Adapting "How, Ever" for the stage
Two years ago, I wrote a short story that is actually too long to be called a short story and I called it "How, Ever."
I blogged about it, because writing this story was an experience unlike any I've ever had before. I somehow wrote all 15,500 words of it (about 55 pages, for the non-wordcountese speakers) in less than 5 days, and put so much of myself and my life into it that it almost hurt to read back. But at the same time... I didn't really think about what I was writing. It just came out, like it had been brewing in me for a long time, just waiting for me to say, "Okay, go."
When writing "How, Ever," I knew exactly how it would end the whole time. I knew where I was going, and precisely how I would get there. I wrote without flinching.
But I also always knew that I wanted the story to live as something more than just a short story/novelette.
to me, it was always a play.
There is something legitimately painful about trying to select the best medium for your story, especially when you could write via several. I'm not saying that I do any of this especially well, but I have written short stories, novels, poems, plays, and screenplays. But when telling a story that's important to you, I've been told that you need to choose wisely.
Two years ago, I basically said screw that and went with prose, because that's my go-to and I like my comfort zone very much, thank you.
But initially Ever and Will's story came to me in images. Very sparse, minimalistic images. Not in cinematic montage form—gosh, I didn't even have any grand ideas for setting (if you've read the short story, you will know that I literally based every place Will goes on places from my childhood because I was so focused on just getting the characters down on paper... ain't nobody got time for setting research), but that actually didn't matter so much at the time. The most important part of this story, to me, was the people. Will. Ever. Together. Apart.
Their story came to me in images of two figures, one in the light and one in the dark. And that's how I knew that it was meant to be a play.
For a little context... plays are character/language-driven. They aren'tplot-driven, and anybody who tries to convince you of it is lying lying lying. Or fooling themselves, in which case they deserve your pity and probably need to reevaluate their lives a little bit (not talking about musicals here, because musicals are a different beast entirely). Plays are almost entirely composed of dialogue. They HAVE to be character-driven.
This means that when I write plays, I'm writing to get to know my characters. And I pretty much have no clue where I'll end up.
Back to "How, Ever." Right now, in my final college semester, I'm taking Playwriting II. We are required to write a full-length play by the end of the semester. In January, I thought I had no ideas. Then I remembered that two years ago, I'd written this not-short story that I wanted to turn into a play, but not until after I'd let it sit.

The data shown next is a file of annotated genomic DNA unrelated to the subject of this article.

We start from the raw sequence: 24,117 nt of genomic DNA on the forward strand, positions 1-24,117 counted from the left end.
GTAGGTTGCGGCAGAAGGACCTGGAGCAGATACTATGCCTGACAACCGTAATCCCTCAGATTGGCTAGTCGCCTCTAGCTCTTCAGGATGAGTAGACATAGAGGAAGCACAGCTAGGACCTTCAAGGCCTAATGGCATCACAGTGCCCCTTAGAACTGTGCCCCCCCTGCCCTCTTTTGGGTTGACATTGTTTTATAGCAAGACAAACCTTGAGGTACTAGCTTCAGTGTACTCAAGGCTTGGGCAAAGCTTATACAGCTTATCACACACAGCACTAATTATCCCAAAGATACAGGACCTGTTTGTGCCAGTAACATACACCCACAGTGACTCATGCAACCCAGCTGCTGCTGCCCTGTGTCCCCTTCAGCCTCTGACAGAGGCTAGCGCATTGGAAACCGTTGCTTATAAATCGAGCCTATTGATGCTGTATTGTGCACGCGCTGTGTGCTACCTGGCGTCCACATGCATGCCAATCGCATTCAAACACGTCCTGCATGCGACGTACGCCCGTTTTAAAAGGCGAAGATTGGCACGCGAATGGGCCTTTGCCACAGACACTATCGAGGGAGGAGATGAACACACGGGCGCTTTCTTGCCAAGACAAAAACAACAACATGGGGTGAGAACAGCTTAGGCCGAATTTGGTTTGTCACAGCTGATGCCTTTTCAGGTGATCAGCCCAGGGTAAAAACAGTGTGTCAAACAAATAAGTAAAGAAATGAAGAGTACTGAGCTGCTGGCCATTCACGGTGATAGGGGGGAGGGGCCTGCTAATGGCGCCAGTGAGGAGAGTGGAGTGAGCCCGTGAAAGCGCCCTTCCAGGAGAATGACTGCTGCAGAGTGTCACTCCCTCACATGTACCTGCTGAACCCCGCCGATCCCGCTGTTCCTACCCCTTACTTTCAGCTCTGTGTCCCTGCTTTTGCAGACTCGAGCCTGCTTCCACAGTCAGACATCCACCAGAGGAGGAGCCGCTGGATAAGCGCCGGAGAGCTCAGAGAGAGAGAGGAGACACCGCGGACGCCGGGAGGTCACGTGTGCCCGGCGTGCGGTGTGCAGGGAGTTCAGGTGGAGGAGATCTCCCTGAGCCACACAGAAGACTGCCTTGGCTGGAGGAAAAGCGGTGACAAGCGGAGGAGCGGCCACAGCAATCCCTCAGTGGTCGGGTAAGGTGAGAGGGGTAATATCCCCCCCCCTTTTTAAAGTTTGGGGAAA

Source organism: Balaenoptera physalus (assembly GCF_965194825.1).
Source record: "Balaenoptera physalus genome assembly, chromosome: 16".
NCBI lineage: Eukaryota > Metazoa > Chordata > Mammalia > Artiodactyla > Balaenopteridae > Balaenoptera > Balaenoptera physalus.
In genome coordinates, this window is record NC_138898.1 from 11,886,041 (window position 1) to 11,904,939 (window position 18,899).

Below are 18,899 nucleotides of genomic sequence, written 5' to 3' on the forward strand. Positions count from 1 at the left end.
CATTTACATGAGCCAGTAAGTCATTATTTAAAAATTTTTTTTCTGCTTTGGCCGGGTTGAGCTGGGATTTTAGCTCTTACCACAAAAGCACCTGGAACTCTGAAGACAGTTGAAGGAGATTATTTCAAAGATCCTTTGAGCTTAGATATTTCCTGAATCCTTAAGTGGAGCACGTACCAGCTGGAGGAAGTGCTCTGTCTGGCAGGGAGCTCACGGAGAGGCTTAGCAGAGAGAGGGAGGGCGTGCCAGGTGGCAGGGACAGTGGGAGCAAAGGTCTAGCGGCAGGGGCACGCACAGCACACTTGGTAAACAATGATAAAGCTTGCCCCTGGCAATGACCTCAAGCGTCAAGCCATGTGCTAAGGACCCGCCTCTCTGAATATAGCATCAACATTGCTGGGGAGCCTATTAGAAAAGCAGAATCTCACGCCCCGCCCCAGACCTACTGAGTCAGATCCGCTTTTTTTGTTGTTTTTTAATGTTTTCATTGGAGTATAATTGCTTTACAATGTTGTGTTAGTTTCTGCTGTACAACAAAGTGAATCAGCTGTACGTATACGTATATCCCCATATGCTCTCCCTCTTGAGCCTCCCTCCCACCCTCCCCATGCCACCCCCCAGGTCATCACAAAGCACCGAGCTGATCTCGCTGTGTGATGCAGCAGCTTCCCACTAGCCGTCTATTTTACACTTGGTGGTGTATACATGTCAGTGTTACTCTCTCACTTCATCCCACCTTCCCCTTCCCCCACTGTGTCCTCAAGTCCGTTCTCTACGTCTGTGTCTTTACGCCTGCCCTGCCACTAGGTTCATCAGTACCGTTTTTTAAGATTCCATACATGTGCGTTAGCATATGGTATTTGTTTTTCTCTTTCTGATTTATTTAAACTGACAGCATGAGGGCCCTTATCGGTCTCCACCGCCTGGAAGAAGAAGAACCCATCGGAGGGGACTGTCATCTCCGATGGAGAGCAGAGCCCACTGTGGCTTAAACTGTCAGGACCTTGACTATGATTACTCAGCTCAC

I opened the doc again, for the first time since 2012. And I started to think about how I could make Will and Ever's story, which takes place over the course of 21 years, into a 2.5-hour play. That meant condensing. OR... taking these characters and creating an entirely separate story for them.
So I started storyboarding, and by that I mean I found one random picture that I liked and stared at it for the next several days.
Eventually I came up with an idea, based on this picture. I wanted to know what this girl was looking at, but also why she was in this room that so clearly does not belong to her. I wanted to know about all of the places she would rather be, and who she'd rather be with... and then two more characters popped into my head. One of which is Ever's older brother, Aaron.
I guess I see the girl in this photo as being sort of Ever-like, but I realized as I was "storyboarding" that I actually knew very little about my own character. I understand her on some levels (I mean, I wrote her), but at the same time... I feel as though I only know as much as Will knows about her (Will being the narrator). And once I started thinking about why Ever was so mysterious all the time, why she was in so much pain in my short story... I realized that she had a family, and she had a horrific past, and maybe she was a walking catastrophe but she had become a fighter because of it.
I sat down, opened a new Word doc, and started a play about four young people. Ever, Will, Aaron, and Aaron's girlfriend Tatum. They go to the mountains the summer before Ever and Will go to college, to a cabin that once belonged to Ever and Aaron's abusive father. All of them are looking for something. All of them have secrets. All of them need each other.
The crazy thing is that while I may be writing some of the same characters, characters I know... I'm also writing two new ones. I might have already written 15,500 words about Ever and Will, but now, writing this play, I'm finding out so much about them that I didn't know before. It's weird. Weirdly awesome. Weirdly beautiful.
The working title is North Star Children, and I just finished Act I. I guess I'll get to see how it ends soon? I do have two months to finish it.